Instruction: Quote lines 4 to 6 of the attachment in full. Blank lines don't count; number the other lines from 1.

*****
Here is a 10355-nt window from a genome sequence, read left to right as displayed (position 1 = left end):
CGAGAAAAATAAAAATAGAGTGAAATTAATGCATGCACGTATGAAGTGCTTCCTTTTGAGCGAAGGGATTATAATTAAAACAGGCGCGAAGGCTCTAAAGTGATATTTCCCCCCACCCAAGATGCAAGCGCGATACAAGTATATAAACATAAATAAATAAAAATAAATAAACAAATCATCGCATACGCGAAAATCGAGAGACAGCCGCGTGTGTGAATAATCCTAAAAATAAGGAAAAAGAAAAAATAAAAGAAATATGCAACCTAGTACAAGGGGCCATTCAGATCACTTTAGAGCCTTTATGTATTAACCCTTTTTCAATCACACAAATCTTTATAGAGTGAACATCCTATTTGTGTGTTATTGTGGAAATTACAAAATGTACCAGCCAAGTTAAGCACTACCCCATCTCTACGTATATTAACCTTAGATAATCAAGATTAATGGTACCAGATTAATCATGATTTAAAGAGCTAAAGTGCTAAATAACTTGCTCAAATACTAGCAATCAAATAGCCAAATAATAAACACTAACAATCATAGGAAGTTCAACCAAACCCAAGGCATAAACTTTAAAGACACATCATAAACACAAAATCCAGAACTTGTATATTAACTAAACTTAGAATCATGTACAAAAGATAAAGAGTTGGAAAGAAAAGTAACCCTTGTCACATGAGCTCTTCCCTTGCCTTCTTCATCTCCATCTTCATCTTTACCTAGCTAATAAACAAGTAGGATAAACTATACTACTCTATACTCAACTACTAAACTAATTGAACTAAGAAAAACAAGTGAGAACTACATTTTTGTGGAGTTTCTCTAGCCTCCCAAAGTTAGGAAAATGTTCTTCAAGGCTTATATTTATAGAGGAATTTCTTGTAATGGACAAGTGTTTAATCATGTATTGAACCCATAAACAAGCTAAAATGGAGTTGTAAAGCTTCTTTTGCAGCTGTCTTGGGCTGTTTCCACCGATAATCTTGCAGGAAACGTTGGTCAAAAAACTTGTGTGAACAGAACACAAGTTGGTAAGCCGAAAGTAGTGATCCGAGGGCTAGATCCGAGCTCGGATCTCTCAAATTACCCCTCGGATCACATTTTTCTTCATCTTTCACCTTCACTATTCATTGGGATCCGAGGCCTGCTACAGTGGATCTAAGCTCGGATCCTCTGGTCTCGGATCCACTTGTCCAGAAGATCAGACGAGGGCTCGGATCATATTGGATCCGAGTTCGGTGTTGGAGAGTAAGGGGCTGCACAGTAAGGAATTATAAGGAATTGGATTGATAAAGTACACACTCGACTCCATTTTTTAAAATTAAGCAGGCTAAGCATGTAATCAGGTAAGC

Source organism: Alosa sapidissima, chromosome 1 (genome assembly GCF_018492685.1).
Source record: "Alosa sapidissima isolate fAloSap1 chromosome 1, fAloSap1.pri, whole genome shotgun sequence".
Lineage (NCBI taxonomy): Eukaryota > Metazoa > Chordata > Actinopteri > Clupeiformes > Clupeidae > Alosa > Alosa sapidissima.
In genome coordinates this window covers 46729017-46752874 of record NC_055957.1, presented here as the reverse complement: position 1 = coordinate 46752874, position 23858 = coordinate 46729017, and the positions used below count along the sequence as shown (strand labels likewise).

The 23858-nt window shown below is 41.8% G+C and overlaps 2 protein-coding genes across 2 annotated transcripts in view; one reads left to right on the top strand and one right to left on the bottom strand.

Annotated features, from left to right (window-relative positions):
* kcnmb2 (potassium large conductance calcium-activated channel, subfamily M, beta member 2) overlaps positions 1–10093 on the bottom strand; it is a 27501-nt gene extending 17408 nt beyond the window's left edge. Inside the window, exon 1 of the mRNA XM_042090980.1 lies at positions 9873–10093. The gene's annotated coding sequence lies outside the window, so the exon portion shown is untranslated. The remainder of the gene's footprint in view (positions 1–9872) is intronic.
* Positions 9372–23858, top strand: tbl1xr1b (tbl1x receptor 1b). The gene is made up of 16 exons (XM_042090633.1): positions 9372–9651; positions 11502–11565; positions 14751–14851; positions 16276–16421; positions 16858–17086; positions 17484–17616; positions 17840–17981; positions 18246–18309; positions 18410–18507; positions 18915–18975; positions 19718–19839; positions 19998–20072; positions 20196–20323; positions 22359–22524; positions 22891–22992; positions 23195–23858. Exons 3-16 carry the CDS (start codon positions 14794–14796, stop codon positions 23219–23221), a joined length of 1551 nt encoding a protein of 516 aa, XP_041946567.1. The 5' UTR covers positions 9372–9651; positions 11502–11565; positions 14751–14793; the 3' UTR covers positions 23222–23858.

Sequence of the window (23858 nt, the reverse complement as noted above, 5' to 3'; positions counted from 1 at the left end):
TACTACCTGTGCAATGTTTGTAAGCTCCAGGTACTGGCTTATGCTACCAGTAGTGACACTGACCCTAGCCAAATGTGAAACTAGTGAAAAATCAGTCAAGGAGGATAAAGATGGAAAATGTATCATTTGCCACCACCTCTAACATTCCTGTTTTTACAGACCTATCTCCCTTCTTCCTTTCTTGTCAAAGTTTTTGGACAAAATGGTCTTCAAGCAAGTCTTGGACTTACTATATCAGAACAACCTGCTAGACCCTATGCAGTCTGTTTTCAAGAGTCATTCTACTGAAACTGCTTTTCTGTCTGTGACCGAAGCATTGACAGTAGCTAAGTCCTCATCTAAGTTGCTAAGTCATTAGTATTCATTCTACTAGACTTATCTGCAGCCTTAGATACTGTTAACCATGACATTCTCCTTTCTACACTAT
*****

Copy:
Source record: "Alosa sapidissima isolate fAloSap1 chromosome 1, fAloSap1.pri, whole genome shotgun sequence".
Lineage (NCBI taxonomy): Eukaryota > Metazoa > Chordata > Actinopteri > Clupeiformes > Clupeidae > Alosa > Alosa sapidissima.
In genome coordinates this window covers 46729017-46752874 of record NC_055957.1, presented here as the reverse complement: position 1 = coordinate 46752874, position 23858 = coordinate 46729017, and the positions used below count along the sequence as shown (strand labels likewise).